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RE: Fwd: US University OA Resolutions Omit Most ImportantComponent

A comment to David C Prosser:

I would say that You are absolutely wrong. We don't do the things you say
we do. I don't think you, a director at SPARC or I, a librarian from
Sweden has that power. NIH could be included in "we", that's power,
bureaucratic power. As You know bureaucrats are not liked by anyone.

If it is not we that force the researcher, who is?

Researchers are part of a research community with a very special and nobel
agenda and they act civilized.

They don't like to be forced to anything. That is a threat and "we" have
no right to force them to anything.

They are not researchers because we force them to.
They don't write because we force them to.
They don't publish because we force them to

As You remember Mr Stalin tried to force a whole population, with a 99%
consent in elections, to joyfully accept building a Socialist Paradise.
The "we" that know best had their ways to keep all swinging happily the
red flags. .

Maybe you are right, maybe it's not up to the researcher to deceide.

Your way to use the word force reminds me of one Your countries best
authors, George Orwell. Peace is war or more up to date, aggresive wars
are fights for peace and democracy.

As we sang in the sixties: "when will they ever learn"

Jan Szczepanski
Frste bibliotekarie
Goteborgs universitetsbibliotek
Box 222
SE 405 30 Goteborg, SWEDEN
Tel: +46 31 773 1164 Fax: +46 31 163797
E-mail: Jan.Szczepanski@ub.gu.se

At 06:56 2005-05-13, you wrote:
In these discussions about authors doing, or being forced to do, what is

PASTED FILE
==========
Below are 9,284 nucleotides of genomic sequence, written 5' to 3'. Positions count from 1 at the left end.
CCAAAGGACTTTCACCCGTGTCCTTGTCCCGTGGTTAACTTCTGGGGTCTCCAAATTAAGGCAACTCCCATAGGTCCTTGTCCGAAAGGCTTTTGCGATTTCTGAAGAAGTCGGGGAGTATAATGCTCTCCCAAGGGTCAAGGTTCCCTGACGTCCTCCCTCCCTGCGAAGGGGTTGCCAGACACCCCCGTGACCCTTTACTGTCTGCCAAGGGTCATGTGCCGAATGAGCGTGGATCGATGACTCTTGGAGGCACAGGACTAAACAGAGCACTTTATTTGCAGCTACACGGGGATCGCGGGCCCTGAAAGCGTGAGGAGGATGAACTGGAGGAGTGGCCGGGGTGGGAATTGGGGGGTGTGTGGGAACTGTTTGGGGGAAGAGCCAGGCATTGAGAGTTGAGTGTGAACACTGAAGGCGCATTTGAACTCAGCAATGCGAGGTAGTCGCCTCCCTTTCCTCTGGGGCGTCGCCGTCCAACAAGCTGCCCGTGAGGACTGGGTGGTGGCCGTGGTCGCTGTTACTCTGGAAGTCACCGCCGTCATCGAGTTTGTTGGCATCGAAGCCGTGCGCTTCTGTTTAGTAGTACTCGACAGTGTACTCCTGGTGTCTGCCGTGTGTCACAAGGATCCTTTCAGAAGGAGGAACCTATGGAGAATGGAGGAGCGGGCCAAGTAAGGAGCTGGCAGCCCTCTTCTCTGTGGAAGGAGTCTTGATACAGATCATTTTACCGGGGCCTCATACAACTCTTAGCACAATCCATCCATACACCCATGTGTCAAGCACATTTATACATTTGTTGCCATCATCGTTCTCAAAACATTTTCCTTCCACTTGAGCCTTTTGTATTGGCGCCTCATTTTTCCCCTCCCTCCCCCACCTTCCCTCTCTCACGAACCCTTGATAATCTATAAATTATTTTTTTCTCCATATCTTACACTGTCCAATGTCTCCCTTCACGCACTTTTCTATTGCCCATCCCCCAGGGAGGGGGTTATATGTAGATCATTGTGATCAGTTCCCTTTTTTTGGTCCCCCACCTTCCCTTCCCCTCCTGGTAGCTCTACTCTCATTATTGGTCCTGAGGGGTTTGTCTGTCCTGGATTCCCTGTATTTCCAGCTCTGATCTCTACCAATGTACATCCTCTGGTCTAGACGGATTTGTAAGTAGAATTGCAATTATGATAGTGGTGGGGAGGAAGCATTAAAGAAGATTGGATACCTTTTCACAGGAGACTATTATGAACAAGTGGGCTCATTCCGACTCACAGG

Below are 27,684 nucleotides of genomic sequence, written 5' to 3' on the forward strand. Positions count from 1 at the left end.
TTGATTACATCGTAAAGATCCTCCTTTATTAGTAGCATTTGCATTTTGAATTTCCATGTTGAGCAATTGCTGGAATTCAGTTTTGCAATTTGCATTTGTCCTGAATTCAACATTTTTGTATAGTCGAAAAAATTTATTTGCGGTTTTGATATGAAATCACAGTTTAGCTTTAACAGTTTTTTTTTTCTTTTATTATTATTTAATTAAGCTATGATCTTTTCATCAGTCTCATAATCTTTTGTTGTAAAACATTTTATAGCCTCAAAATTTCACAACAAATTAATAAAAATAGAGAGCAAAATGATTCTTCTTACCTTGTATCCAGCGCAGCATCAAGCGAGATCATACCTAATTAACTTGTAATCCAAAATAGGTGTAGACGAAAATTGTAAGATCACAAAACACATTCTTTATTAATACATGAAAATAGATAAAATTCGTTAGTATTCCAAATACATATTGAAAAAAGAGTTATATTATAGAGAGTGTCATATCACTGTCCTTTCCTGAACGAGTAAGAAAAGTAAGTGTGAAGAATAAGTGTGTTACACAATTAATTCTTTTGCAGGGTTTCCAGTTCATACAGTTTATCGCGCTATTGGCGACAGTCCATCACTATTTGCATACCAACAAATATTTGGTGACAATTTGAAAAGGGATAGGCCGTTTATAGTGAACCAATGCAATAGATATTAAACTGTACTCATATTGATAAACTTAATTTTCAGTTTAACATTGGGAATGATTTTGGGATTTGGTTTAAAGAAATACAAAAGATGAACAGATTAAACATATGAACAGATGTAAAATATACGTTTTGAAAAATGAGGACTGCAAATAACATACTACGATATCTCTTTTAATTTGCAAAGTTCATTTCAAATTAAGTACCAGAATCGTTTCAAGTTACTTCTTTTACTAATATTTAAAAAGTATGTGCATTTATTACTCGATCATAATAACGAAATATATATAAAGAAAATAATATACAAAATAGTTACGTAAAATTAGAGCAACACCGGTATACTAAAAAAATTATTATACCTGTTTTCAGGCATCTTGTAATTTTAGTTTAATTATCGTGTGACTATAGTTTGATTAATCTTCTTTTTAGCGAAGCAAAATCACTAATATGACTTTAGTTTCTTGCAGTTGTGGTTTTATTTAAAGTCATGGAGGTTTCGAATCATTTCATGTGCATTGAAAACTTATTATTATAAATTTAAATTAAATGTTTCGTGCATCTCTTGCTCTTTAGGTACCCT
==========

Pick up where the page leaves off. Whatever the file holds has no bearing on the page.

'good for them' we appear to forget that we already force authors to do
'what is good for them'.  For example:

In return for providing research grants we force researchers to deposit
gene sequences, protein sequences, etc.  It is not to the benefit of the
individual researcher to deposit, they don't volunteer, but we recognise
the value of it being done and so insist on it. In doing so we create
databases that are of benefit to all researchers.

In return for providing research grants we force researchers to write and
file end-of-project reports.  Again, researchers don't volunteer to write
these reports, but we recognise the value of having a reporting step and
insist on it.

In return for providing (significant) research grants the NIH is now
insisting on strategies to make data available.  The researchers are not
queuing-up to volunteer, but NIH sees it as important and so forces
researchers to 'do the right thing'.

Open access advocates would argue that in return for research grants
funding agencies have the right to 'force' researchers to make a copy of
their research papers available through open access.  The fact that some
may not volunteer to do this no more significant than the fact the some do
not volunteer to deposit sequences, write reports, or publicly archive
their data.  If the funders of research believe it is important then they
have a right to 'force' researchers to do something that benefits research
by widening access and dissemination of the research they have paid for.

David C Prosser PhD
SPARC Europe
E-mail:  david.prosser@bodley.ox.ac.uk